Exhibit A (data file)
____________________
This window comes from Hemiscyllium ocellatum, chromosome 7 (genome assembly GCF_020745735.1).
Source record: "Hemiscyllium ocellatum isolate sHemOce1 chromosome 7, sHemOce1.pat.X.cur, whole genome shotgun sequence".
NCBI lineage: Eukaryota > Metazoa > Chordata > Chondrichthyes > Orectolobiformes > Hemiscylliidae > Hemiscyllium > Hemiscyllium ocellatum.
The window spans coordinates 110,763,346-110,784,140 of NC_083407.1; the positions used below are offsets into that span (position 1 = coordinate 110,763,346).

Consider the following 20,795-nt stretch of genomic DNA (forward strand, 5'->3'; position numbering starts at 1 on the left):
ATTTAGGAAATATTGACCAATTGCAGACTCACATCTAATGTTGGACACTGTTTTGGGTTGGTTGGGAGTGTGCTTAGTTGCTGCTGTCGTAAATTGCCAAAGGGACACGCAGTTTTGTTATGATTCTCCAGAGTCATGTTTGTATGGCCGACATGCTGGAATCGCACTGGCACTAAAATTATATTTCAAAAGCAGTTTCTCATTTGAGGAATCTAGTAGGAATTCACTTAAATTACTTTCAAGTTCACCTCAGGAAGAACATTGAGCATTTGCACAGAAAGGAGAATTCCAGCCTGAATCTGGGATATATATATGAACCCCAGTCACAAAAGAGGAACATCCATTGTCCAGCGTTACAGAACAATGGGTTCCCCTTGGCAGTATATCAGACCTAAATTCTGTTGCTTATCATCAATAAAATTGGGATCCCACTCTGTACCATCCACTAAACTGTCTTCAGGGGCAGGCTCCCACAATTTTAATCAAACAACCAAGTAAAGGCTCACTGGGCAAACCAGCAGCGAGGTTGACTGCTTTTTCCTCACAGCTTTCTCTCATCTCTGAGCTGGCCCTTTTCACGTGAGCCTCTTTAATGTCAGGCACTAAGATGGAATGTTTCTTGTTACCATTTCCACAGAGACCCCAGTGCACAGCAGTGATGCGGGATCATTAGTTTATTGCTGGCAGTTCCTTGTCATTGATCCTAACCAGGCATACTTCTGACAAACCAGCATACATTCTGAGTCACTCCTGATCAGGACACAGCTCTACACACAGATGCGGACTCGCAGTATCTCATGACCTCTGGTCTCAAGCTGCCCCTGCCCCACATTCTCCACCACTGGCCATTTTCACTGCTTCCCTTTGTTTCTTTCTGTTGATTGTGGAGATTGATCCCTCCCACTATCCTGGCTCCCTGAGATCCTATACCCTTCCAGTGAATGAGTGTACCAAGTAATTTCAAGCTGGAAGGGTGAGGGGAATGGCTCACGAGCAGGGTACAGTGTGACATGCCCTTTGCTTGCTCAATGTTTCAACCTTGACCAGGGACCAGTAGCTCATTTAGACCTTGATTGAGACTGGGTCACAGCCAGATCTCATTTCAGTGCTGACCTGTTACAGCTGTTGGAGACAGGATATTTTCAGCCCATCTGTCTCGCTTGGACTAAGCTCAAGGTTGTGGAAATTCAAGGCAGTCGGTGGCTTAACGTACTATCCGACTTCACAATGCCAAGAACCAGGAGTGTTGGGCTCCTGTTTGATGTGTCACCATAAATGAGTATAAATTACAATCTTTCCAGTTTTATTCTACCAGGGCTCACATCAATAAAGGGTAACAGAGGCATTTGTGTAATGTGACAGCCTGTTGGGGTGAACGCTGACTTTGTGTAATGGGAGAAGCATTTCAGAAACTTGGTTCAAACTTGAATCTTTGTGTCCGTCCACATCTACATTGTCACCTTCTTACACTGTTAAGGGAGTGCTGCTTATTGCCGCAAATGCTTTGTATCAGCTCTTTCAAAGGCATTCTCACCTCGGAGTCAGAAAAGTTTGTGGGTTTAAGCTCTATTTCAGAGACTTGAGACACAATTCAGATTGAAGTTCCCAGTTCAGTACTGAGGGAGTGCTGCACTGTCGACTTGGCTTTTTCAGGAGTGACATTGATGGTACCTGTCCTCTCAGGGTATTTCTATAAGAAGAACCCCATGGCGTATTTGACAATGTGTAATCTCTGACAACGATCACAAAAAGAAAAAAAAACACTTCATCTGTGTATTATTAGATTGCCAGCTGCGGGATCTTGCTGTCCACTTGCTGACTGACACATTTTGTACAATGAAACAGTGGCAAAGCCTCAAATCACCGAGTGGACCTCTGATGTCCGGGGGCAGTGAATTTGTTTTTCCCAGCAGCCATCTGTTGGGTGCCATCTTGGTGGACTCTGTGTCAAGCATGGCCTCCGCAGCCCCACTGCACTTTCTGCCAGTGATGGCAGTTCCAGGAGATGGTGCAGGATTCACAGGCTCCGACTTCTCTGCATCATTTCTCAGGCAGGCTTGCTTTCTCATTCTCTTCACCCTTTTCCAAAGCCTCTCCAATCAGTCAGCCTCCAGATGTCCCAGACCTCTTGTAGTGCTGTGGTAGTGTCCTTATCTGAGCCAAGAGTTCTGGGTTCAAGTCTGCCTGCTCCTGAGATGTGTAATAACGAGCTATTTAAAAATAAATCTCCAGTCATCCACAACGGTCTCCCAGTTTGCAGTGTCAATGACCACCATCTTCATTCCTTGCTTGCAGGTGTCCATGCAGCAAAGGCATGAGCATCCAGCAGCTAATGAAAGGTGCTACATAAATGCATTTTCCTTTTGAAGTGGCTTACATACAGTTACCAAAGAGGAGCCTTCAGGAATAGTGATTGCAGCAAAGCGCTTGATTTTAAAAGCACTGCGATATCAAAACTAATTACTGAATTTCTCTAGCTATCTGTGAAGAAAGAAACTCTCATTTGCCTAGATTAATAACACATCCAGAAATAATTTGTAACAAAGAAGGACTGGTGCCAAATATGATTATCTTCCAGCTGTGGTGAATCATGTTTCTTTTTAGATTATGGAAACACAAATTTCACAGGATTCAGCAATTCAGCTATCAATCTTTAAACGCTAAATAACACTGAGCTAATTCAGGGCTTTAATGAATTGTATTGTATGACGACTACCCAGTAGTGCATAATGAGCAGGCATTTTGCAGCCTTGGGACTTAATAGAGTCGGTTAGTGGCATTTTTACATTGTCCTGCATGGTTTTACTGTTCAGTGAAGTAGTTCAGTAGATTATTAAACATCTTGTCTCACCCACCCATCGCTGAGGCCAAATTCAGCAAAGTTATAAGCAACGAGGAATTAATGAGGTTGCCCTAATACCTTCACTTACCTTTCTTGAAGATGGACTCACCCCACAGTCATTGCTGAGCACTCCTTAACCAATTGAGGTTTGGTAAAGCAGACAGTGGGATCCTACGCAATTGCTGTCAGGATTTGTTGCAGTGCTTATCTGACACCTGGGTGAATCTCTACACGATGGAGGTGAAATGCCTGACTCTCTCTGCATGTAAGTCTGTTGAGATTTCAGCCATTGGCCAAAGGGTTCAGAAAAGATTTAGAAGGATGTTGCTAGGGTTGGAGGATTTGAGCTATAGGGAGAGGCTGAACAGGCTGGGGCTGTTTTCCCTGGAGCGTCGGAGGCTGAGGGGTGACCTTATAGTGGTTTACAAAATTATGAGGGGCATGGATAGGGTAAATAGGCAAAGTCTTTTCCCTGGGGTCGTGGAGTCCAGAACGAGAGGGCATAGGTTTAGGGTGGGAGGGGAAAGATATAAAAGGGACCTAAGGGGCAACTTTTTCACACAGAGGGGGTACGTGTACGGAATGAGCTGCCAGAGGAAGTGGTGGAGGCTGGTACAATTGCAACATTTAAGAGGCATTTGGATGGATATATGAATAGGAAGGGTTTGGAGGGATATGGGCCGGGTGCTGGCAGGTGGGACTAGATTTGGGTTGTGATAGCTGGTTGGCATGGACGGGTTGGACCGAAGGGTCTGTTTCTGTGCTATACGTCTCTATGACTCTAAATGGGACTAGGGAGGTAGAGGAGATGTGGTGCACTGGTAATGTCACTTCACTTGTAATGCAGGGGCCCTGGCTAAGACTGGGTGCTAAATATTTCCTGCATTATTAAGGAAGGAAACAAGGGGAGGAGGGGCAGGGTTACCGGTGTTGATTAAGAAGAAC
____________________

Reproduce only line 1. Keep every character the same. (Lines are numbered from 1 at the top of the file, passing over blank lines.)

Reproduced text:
This window comes from Hemiscyllium ocellatum, chromosome 7 (genome assembly GCF_020745735.1).